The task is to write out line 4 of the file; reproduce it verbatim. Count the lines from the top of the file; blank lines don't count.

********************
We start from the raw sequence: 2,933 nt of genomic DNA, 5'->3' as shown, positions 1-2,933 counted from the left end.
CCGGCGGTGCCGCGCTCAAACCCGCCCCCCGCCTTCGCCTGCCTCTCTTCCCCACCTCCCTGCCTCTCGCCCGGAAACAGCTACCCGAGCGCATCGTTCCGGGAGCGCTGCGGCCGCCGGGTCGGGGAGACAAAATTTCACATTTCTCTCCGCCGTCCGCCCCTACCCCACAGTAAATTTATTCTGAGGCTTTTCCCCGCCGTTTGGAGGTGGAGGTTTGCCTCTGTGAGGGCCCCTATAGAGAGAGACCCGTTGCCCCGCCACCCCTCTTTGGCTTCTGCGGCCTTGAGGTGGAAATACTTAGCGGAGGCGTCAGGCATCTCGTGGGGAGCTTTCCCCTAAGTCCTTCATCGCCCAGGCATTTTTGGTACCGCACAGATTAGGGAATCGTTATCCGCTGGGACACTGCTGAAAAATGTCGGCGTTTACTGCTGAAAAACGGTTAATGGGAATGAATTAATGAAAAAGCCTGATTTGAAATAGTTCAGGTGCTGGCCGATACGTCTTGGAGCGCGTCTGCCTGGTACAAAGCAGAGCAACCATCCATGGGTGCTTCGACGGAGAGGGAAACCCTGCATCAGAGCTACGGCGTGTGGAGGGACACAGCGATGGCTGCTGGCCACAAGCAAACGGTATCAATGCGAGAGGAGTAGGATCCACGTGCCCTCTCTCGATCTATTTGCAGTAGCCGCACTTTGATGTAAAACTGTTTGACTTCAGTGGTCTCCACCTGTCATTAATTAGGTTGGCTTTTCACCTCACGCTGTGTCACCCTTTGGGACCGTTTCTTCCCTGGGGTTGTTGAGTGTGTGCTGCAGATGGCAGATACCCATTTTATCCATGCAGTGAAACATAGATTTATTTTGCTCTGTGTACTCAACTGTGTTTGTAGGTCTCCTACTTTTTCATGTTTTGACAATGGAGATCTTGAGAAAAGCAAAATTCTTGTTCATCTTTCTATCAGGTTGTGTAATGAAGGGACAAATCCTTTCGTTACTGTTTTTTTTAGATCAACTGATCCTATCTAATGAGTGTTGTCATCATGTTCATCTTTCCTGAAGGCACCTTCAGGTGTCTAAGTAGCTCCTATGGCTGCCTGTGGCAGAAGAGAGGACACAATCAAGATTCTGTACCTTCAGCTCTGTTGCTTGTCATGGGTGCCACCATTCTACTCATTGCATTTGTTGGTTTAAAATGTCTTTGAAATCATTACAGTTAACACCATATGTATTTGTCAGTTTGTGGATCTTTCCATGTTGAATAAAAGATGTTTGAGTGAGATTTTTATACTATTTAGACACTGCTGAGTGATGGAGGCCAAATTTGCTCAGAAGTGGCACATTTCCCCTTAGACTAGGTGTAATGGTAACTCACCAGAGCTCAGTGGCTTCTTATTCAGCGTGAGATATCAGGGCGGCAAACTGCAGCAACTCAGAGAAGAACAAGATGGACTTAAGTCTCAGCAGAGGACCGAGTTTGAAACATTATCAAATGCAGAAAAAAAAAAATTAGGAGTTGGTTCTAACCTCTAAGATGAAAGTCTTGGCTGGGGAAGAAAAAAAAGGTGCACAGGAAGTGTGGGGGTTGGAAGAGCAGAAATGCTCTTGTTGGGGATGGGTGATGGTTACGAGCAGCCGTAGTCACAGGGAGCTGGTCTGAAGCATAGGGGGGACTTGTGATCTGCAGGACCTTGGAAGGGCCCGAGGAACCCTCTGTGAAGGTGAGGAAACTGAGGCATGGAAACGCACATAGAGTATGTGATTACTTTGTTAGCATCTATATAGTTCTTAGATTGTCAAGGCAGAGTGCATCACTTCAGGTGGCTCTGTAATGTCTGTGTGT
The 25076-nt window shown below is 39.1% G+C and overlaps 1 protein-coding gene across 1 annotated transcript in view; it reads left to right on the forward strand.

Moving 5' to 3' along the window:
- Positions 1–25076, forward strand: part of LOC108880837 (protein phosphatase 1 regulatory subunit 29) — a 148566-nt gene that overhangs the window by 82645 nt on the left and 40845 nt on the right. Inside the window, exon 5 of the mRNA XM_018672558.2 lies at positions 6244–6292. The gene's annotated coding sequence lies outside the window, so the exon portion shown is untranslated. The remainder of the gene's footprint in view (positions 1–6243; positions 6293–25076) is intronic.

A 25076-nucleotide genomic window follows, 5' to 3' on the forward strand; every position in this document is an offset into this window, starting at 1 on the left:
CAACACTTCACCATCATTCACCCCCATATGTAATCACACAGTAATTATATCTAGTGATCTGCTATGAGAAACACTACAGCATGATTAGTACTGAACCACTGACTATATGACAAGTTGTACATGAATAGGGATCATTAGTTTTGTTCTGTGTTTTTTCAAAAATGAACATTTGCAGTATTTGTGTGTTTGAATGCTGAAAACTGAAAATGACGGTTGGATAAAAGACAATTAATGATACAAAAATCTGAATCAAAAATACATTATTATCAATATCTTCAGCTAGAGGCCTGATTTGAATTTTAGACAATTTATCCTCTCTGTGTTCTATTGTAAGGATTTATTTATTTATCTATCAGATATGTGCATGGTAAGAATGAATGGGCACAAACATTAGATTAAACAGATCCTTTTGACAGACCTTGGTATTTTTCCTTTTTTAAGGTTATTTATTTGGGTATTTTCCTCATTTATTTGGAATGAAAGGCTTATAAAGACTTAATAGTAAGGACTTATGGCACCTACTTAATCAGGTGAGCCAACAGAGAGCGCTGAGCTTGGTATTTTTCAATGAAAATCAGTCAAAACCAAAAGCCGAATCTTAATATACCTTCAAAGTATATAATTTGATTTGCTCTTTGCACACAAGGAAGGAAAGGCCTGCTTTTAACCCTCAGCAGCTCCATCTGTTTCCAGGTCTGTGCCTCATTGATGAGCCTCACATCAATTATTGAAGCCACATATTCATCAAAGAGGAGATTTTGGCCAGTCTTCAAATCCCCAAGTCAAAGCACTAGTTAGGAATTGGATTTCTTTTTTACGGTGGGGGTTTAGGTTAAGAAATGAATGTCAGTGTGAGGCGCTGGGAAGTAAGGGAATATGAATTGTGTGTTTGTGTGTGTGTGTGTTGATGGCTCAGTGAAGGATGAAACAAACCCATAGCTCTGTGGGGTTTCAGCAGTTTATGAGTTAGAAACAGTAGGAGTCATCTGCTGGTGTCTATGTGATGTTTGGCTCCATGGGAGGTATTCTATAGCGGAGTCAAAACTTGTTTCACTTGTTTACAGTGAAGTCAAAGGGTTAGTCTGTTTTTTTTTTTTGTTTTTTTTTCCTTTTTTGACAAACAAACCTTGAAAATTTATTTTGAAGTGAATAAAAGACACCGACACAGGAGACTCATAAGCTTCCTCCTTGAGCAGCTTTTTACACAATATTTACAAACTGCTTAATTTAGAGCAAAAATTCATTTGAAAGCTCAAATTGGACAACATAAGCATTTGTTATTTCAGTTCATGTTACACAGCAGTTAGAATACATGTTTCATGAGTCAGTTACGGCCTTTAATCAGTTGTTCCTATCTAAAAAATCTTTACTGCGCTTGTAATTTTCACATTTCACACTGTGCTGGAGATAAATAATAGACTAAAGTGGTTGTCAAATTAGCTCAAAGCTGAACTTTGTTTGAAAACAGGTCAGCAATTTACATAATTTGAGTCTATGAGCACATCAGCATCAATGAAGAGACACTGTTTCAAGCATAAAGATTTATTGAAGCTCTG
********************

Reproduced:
Moving 5' to 3' along the window: